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Collagen Destroyers

Collagen is the miracle protein that exists in our bodies, providing a framework for almost everything. From our skin, hair, nails, bones, joints.

Collagen is the miracle protein that exists in our bodies, providing a framework for almost everything. From our skin, hair, nails, bones, joints even our eyes and teeth. Yet as we age our collagen levels decline, falling at roughly 1.5% a year for both men and women (although when women hit menopause their collagen levels fall far more steeply).  

Declining collagen levels are the key contributor to visible signs of ageing – from dull, wrinkled skin to thinning hair, brittle nails and stiffer joints. 

However, everyone ages differently and, unfortunately, how we act also impacts our collagen levels. There are various behaviours that actively destroy collagen and will exacerbate the falls we naturally experience. The main collagen destroyers are:

  • Alcohol
  • Sugar 
  • Smoking 
  • Excessive sun-bathing 


In 1972 a study published in the Lancet revealed that alcohol consumption reduces collagen synthesis (this is the process that occurs naturally in the body when new collagen is created to replace the old collagen as it is used up).[1] The higher the alcohol content in the blood, the greater the reduction in collagen synthesis.

However, it is also true that stress is bad for collagen, so if the occasional glass of wine helps you relax and unwind then you should not worry too much about this. But do be aware that excessive alcohol consumption will cause your collagen levels to fall and this will in turn speed up the visible signs of ageing.


There are two types of sugar. There is fructose sugar in fresh fruit and vegetables which is easy for the body to process. Then there is glucose sugar also known as refined sugar. This type of sugar is not easy for the body to process and can be extremely damaging to the body. 

A clinical study in 1992 revealed that the consumption of glucose sugar degrades collagen, reducing its elasticity (thereby effectively making the collagen brittle).[2] This means that collagen loses its strength and resilience. This will make it less effective. By making collagen less effective, sugar is therefore speeding up the ageing process.

Now it is important to remember that the body needs some sugar to function; however, all our sugar needs can easily be met by fructose sugar in fruit and vegetables. We have absolutely no need for refined sugar in our diet. We must also be aware that when we eat refined carbohydrates, any not used up in exercise will turn into sugar. There is also a great deal of hidden sugar in highly processed foods such as cereals, bread, ketchup and yoghurt. As a result it is extremely easy for the body to become overloaded with sugar and for this sugar to do a lot of damage to us.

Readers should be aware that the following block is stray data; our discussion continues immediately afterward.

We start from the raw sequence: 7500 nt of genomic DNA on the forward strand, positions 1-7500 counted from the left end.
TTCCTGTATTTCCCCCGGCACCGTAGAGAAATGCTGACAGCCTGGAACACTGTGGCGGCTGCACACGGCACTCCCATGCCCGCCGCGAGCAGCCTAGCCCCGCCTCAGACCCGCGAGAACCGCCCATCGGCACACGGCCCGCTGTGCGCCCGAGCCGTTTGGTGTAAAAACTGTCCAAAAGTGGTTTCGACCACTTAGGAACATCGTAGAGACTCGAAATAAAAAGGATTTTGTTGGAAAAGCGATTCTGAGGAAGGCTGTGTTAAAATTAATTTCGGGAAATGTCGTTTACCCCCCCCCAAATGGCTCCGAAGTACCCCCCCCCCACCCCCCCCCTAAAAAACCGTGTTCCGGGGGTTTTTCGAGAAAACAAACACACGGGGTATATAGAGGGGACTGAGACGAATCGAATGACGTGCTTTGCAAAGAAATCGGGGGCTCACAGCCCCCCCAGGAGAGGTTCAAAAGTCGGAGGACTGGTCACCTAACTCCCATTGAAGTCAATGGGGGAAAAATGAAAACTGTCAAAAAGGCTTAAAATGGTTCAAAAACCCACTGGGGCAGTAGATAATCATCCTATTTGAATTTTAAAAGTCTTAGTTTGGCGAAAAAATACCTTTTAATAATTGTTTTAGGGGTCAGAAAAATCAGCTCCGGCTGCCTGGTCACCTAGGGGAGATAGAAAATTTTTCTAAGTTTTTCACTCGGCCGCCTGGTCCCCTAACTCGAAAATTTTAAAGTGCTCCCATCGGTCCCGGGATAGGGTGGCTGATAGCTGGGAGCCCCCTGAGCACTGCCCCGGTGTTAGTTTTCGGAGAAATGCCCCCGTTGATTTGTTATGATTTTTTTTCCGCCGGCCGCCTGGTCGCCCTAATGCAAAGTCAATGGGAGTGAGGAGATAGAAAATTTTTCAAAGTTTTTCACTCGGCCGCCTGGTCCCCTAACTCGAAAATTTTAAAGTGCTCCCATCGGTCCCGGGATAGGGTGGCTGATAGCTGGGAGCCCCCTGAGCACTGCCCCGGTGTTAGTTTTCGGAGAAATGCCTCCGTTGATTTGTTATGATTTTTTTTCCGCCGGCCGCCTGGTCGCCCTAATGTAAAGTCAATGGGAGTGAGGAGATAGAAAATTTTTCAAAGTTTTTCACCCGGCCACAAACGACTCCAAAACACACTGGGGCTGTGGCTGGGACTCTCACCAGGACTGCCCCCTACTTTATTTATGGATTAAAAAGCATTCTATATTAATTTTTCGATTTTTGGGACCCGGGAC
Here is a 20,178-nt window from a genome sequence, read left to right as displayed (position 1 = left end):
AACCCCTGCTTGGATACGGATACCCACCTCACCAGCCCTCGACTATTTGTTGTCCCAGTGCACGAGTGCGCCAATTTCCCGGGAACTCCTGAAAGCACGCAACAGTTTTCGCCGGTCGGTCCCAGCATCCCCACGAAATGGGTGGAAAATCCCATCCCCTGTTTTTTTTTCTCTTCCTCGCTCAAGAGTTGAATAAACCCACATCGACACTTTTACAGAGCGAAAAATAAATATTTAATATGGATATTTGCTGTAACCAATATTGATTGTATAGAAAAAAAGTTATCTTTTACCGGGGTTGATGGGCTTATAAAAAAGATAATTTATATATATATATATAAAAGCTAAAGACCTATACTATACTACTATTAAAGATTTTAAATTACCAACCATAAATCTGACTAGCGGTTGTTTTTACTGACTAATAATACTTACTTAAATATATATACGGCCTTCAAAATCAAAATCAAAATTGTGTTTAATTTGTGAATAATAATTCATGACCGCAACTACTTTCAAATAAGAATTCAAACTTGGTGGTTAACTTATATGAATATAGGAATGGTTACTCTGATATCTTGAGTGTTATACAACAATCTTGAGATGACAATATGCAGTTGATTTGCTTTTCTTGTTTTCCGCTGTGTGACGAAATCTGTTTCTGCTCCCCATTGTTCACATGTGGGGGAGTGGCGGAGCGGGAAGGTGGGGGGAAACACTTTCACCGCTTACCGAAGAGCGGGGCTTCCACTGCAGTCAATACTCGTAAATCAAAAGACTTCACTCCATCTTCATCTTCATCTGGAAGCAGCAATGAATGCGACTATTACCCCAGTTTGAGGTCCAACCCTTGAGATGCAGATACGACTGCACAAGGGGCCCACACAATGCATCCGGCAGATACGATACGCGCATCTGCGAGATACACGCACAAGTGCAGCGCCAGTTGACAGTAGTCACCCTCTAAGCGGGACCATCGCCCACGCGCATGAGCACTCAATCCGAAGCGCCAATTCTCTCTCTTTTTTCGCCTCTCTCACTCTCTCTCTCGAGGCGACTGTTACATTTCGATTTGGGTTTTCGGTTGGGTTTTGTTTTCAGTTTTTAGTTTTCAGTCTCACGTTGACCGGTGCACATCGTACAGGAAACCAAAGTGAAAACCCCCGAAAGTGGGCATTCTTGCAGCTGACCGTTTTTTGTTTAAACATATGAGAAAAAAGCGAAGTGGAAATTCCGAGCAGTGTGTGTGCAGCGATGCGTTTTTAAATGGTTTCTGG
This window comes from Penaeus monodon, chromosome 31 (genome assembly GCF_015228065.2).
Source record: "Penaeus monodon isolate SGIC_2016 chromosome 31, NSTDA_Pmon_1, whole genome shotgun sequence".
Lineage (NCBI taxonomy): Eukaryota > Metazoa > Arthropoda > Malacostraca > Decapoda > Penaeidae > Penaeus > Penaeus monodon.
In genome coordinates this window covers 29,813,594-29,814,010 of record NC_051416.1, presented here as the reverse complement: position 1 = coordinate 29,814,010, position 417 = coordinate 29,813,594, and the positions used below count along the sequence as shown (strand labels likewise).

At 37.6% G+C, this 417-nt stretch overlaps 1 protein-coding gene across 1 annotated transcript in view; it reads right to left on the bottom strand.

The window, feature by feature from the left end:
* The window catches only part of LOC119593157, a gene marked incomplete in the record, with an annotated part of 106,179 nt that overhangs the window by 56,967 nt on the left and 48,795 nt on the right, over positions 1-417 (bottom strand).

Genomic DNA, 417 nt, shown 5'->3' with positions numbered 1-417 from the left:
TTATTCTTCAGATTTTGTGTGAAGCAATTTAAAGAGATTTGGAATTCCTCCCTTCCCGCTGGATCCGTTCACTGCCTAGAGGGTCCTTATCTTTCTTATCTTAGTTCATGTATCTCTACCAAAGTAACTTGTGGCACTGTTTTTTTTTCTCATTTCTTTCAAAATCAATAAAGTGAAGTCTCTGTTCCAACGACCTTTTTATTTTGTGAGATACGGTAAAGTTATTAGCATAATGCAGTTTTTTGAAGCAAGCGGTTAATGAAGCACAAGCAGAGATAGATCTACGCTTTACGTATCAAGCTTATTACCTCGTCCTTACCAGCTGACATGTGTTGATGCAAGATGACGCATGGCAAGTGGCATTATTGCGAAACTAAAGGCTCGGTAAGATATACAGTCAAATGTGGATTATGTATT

While some sunlight is good for us, providing necessary vitamin D for example, a study in 1991 revealed that sunlight is also extremely ageing for skin.[3] Sunlight does two things: firstly it increases the activity of damaging free radicals and secondly the UV rays in sunlight destroy collagen. 

So if some sunlight is good for us but too much is bad for us, what should we do? Experts agree that around half an hour of moderate sunlight on areas such as arms and legs is usually enough to provide us with our vitamin D needs, but it is wise to wear a hat to protect our faces and cover up the sensitive skin on our chests (where the skin is very thin and fragile, and susceptible to ageing).


It has long been known that smoking damages the lungs, but in 2002 a clinical study revealed that smoking also affects collagen synthesis and the ability for the body to create new skin (extracellular matrix turnover).[4] Clearly there is no need for humans to smoke and no health benefits attached to smoking, so in an ideal world no one would do it.

However, if you are a heavy smoker, cutting down is the first step. Every cigarette is damaging your body and any reduction will be better than nothing. Equally, stress is also bad for your collagen levels, so quitting cold turkey may be less sensible than a well thought out programme with lots of support on hand.


Engaging in any collagen-destroying activity can impact upon your ageing, making collagen supplementation even more vital. Collagen supplementation can help replenish and maintain collagen levels, undoing some of the damage that has been caused. 

We will all age, and collagen reduction is a natural part of life. However we can choose to help or hinder our bodies. Living healthily and taking a high-quality collagen supplement will enable us to slow the signs of ageing and feel younger.

In a landmark independent clinical trial on Ingenious Beauty, 98% of women aged 30-60 years experienced a significant improvement to the quality of their skin in just 12 weeks. You can read more about our clinical trial by following this link.

  1. Feinman L, Lieber CS. Influence of alcohol on collagen synthesis. Lancet. 1972;1(7752):697. doi:10.1016/s0140-6736(72)90510-7
  2. Lien YH, Tseng MM, Stern R. Glucose and glucose analogs modulate collagen metabolism. Exp Mol Pathol. 1992;57(3):215-221. doi:10.1016/0014-4800(92)90012-z
  3. Warren R, Gartstein V, Kligman AM, Montagna W, Allendorf RA, Ridder GM. Age, sunlight, and facial skin: a histologic and quantitative study [published correction appears in J Am Acad Dermatol 1992 Apr;26(4):558]. J Am Acad Dermatol. 1991;25(5 Pt 1):751-760. doi:10.1016/s0190-9622(08)80964-4
  4. Knuutinen A, Kokkonen N, Risteli J, et al. Smoking affects collagen synthesis and extracellular matrix turnover in human skin. Br J Dermatol. 2002;146(4):588-594. doi:10.1046/j.1365-2133.2002.04694.x

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